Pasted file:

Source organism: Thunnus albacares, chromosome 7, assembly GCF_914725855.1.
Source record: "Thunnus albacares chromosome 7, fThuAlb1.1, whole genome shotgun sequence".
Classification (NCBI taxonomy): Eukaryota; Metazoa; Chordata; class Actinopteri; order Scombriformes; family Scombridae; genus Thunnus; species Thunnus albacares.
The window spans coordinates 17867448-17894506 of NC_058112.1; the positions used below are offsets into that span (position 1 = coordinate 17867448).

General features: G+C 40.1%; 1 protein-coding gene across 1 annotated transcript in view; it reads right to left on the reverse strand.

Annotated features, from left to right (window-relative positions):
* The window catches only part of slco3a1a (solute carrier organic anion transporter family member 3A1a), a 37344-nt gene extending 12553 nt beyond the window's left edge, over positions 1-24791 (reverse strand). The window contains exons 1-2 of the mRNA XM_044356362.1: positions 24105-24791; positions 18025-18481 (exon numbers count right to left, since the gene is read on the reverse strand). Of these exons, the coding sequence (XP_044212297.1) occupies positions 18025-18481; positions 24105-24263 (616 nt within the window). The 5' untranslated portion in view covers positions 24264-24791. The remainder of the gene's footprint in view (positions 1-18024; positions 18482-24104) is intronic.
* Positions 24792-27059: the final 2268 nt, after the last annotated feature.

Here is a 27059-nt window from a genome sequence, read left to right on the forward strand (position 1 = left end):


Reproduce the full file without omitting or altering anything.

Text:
Source organism: Thunnus albacares, chromosome 7, assembly GCF_914725855.1.
Source record: "Thunnus albacares chromosome 7, fThuAlb1.1, whole genome shotgun sequence".
Classification (NCBI taxonomy): Eukaryota; Metazoa; Chordata; class Actinopteri; order Scombriformes; family Scombridae; genus Thunnus; species Thunnus albacares.
The window spans coordinates 17867448-17894506 of NC_058112.1; the positions used below are offsets into that span (position 1 = coordinate 17867448).

General features: G+C 40.1%; 1 protein-coding gene across 1 annotated transcript in view; it reads right to left on the reverse strand.

Annotated features, from left to right (window-relative positions):
* The window catches only part of slco3a1a (solute carrier organic anion transporter family member 3A1a), a 37344-nt gene extending 12553 nt beyond the window's left edge, over positions 1-24791 (reverse strand). The window contains exons 1-2 of the mRNA XM_044356362.1: positions 24105-24791; positions 18025-18481 (exon numbers count right to left, since the gene is read on the reverse strand). Of these exons, the coding sequence (XP_044212297.1) occupies positions 18025-18481; positions 24105-24263 (616 nt within the window). The 5' untranslated portion in view covers positions 24264-24791. The remainder of the gene's footprint in view (positions 1-18024; positions 18482-24104) is intronic.
* Positions 24792-27059: the final 2268 nt, after the last annotated feature.

Here is a 27059-nt window from a genome sequence, read left to right on the forward strand (position 1 = left end):